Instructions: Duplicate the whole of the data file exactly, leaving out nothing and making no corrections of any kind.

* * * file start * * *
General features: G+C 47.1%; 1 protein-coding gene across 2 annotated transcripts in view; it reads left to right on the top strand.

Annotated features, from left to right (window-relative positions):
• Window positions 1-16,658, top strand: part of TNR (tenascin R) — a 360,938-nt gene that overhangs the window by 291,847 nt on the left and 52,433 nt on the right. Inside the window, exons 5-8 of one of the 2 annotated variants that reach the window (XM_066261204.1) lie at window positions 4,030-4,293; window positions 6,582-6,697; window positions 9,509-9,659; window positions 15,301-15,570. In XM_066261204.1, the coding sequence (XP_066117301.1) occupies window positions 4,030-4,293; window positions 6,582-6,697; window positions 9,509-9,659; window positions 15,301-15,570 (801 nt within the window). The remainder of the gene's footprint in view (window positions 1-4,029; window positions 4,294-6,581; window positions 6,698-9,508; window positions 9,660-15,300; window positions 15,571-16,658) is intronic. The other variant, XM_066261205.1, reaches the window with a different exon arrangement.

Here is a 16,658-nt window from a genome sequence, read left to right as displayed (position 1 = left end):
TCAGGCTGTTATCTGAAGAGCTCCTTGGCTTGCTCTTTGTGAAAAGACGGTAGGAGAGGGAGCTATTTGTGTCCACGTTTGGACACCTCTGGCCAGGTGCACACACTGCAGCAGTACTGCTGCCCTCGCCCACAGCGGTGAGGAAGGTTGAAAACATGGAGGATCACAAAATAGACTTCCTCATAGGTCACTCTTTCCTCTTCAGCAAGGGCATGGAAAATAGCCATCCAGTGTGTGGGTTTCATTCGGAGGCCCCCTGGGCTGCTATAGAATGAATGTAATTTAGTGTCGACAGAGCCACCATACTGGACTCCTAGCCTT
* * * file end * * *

General features: G+C 47.1%; 1 protein-coding gene across 2 annotated transcripts in view; it reads left to right on the top strand.

Annotated features, from left to right (window-relative positions):
• Window positions 1-16,658, top strand: part of TNR (tenascin R) — a 360,938-nt gene that overhangs the window by 291,847 nt on the left and 52,433 nt on the right. Inside the window, exons 5-8 of one of the 2 annotated variants that reach the window (XM_066261204.1) lie at window positions 4,030-4,293; window positions 6,582-6,697; window positions 9,509-9,659; window positions 15,301-15,570. In XM_066261204.1, the coding sequence (XP_066117301.1) occupies window positions 4,030-4,293; window positions 6,582-6,697; window positions 9,509-9,659; window positions 15,301-15,570 (801 nt within the window). The remainder of the gene's footprint in view (window positions 1-4,029; window positions 4,294-6,581; window positions 6,698-9,508; window positions 9,660-15,300; window positions 15,571-16,658) is intronic. The other variant, XM_066261205.1, reaches the window with a different exon arrangement.

Here is a 16,658-nt window from a genome sequence, read left to right as displayed (position 1 = left end):
TCAGGCTGTTATCTGAAGAGCTCCTTGGCTTGCTCTTTGTGAAAAGACGGTAGGAGAGGGAGCTATTTGTGTCCACGTTTGGACACCTCTGGCCAGGTGCACACACTGCAGCAGTACTGCTGCCCTCGCCCACAGCGGTGAGGAAGGTTGAAAACATGGAGGATCACAAAATAGACTTCCTCATAGGTCACTCTTTCCTCTTCAGCAAGGGCATGGAAAATAGCCATCCAGTGTGTGGGTTTCATTCGGAGGCCCCCTGGGCTGCTATAGAATGAATGTAATTTAGTGTCGACAGAGCCACCATACTGGACTCCTAGCCTT